The Churches Of Judea

by Jeff Asher

The exact time of the establishment of the Judean churches is not stated in the book of Acts. Their mention in the New Testament is tied to the conversion of Saul of Tarsus (Acts 9:26-31) and the movement of the Apostles out of Jerusalem after the first persecution ended (Acts 8:1; 9:32). In particular Lydda, Joppa and Saron are mentioned in order to introduce the next great phase of the commission's fulfillment -- the Gospel going to the Gentiles (Acts 10:1-5).

Since Christ had planned the advance of the Kingdom in connection with the great commission (Acts 1:8), these churches must have been established shortly after the great Pentecost conversions and before the sending of Philip into Samaria (Acts 8:1, 4-5). If Saul was converted in 36 A.D. (see Harmony of the Life of Paul, by Frank Goodwin, p. 7), then these churches must have been established about a year after Pentecost (Acts 9:1, 31).

Their Growth

Peter's visit into Judea seems to have been much like the one he and John made into Samaria in order to confirm the churches (Acts 8:14), and the one like Paul and Barnabas made when returning through Galatia (Acts 14:23). The post-persecution period of the Judean churches was a time of edification and multiplication (Acts 9:31). This would have been the time when the first converts were maturing and advancing in the churches and new converts were being readily made (Acts 9:35, 42). Thus, about two years after their establishment we have opportunity for the apostles to have visited these churches and ordained elders in every city.

Their Suffering

The persecution against the church grew in direct proportion to the success of the gospel. The more converts that were made the more severe the retaliation of the High Priest and those in league with him. At first, it was threatening and intimidation (Acts 4:21). Then it was beating and imprisonment (Acts 5:18, 28, 40). After that, the violence escalated to mob assault and murder (Acts 6:9-15; 7:58). Finally, there was an organized, government-sanctioned persecution against the church in Jerusalem, Judea and wherever there was a synagogue (Acts 8:1-3; 9:1-2; 22:4-5, 19; 26:11).

The churches of Judea were most certainly the objects of this persecution (1 Thes. 2:13-16). However, their suffering was not limited to physical abuse from religio-political authorities. Their suffering began long before their attack.

It was the Judean Christians that bore the brunt of the responsibility for those Jews "out of every nation under heaven" (Acts 2:8-11). These are the saints who sold their possessions and parted them to every man, as he had need (Acts 2:45; 4:34). These are the saints that bore the responsibility for their brothers and sisters as they suffered (Hebrews 10:32,33). When the Lord chose to identify an outstanding saint among the Judean brethren, it was a woman "full of good works and almsdeeds" (Acts 9:36). However, poverty and duress was not all they endured. God allowed them to undergo the trial of famine and pestilence (Acts 11:28). Their suffering was so complete that they were reduced to charity in order to survive (Acts 11:29). Their affliction was an opportunity by which the kingdom increased.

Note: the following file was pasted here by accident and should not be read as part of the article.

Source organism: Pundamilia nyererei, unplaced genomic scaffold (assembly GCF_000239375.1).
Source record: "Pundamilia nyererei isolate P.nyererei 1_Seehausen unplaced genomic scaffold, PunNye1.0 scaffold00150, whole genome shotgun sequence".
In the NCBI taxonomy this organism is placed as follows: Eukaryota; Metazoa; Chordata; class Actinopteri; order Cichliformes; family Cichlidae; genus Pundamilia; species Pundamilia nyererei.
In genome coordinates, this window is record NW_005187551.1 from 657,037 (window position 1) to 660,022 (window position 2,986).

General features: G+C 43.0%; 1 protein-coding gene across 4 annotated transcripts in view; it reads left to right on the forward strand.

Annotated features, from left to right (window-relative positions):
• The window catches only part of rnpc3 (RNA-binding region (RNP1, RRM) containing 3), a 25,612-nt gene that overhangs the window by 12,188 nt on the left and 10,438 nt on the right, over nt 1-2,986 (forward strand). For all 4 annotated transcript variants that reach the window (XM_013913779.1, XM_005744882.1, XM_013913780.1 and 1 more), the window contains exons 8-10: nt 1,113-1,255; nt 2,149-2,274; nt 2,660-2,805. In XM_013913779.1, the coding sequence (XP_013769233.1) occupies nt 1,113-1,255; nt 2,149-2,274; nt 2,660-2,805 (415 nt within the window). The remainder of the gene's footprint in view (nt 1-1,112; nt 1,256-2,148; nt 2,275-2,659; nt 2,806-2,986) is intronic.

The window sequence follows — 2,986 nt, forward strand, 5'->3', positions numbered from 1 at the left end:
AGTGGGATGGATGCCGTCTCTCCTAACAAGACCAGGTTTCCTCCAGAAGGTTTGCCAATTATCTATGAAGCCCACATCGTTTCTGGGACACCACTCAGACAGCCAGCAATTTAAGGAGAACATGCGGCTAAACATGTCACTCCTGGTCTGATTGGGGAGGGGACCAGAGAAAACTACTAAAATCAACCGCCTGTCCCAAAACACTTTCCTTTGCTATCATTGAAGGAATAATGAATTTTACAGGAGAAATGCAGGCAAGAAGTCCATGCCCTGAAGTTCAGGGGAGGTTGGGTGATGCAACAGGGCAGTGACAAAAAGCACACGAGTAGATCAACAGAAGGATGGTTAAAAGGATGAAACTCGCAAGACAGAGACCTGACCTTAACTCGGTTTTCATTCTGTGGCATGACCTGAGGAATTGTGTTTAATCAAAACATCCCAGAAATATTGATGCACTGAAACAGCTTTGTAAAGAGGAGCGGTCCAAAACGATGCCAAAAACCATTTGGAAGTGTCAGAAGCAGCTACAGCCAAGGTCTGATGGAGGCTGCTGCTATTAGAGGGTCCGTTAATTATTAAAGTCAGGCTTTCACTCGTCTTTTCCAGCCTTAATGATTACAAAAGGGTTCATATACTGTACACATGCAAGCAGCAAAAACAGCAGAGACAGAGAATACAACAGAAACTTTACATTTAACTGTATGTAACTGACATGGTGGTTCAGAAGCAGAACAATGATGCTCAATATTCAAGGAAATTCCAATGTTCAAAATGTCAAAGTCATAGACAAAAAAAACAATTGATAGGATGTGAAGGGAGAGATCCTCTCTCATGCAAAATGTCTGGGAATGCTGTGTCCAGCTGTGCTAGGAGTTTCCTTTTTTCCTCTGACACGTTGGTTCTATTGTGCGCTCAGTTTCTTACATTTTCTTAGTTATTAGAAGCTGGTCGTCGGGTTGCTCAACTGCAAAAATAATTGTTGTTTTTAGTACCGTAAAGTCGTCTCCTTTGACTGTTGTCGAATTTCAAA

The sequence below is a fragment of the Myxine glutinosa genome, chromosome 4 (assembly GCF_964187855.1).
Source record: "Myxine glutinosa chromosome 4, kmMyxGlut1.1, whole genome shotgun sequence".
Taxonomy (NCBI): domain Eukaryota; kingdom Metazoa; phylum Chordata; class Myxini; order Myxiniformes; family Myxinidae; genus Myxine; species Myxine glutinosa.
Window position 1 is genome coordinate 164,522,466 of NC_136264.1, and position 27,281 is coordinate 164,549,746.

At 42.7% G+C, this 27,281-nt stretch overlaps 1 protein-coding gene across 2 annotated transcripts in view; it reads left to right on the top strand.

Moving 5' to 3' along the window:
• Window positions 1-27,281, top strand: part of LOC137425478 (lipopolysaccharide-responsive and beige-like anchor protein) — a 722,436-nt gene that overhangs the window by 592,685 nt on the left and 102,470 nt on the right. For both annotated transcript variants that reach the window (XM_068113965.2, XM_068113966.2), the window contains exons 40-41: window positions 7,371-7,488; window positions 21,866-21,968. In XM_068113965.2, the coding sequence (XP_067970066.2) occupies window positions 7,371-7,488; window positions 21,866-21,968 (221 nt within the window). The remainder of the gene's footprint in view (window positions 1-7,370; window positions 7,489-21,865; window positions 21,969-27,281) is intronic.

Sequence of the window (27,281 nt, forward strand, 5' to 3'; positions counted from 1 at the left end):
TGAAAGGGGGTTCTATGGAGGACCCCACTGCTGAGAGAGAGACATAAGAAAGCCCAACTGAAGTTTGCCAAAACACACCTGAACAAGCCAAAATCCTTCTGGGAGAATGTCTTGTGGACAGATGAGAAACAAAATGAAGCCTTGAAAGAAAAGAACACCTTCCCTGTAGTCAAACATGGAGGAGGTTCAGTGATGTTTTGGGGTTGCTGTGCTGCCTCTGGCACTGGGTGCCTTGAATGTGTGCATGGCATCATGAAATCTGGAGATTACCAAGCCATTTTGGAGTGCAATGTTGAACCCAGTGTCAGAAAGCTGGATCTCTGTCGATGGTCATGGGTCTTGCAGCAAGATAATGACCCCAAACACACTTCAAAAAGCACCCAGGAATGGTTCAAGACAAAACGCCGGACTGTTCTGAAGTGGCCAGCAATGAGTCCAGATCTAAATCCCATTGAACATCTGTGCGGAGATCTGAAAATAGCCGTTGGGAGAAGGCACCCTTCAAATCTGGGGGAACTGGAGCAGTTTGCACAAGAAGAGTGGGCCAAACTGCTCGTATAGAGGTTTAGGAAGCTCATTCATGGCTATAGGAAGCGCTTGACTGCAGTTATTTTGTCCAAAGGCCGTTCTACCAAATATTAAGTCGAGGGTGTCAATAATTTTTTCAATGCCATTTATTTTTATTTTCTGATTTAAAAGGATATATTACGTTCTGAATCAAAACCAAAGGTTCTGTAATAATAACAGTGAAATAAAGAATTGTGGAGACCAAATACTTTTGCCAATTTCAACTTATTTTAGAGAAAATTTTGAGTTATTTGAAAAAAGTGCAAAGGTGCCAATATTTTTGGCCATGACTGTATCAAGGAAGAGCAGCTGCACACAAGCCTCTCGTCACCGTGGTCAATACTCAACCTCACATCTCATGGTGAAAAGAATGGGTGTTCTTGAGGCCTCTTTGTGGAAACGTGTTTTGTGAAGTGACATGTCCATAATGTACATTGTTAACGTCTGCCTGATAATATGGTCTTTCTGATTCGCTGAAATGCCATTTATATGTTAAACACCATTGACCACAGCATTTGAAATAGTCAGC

Their Faithfulness

These precious saints of the Lord endured and remained faithful throughout their troubled history. They were under great pressure from their unbelieving countrymen to return to the bondage of the Law of Moses (Heb. 10:39; 12:1-5). However, their latter faith flourished even as it did in the beginning.

When the aged warrior Paul was arrested and imprisoned at Jerusalem and later in Caesarea, they sacrificed in order that he might be more comfortable (Heb. 10:32-34). Then later, as turmoil in Judea increased because of the conflict with the Roman state these saints heeded the words of Jesus and fled "to the mountains" (Matt. 24:16). They resisted the "false Christs" and the "false prophets" (Matt. 24:24). Sadly, they watched as Jerusalem fell to the sword, but their faith saved them (Matt. 24:13).

Their Comfort

Luke records that they achieved all these things "in the comfort of the Holy Ghost" (Acts 9:31). That comfort which the Holy Ghost gave them was the assurance "that ye have in heaven a better and an enduring substance ... great recompense of reward" (Heb. 10:34-35). Whatever these saints gave up in the service of Christ, whether houses, lands, reputation or even life itself was returned to them in coin of far greater value. As in the words of Paul, "To them who by patient continuance in well doing seek for glory and honor and immortality, eternal life" (Rom. 2:7, 10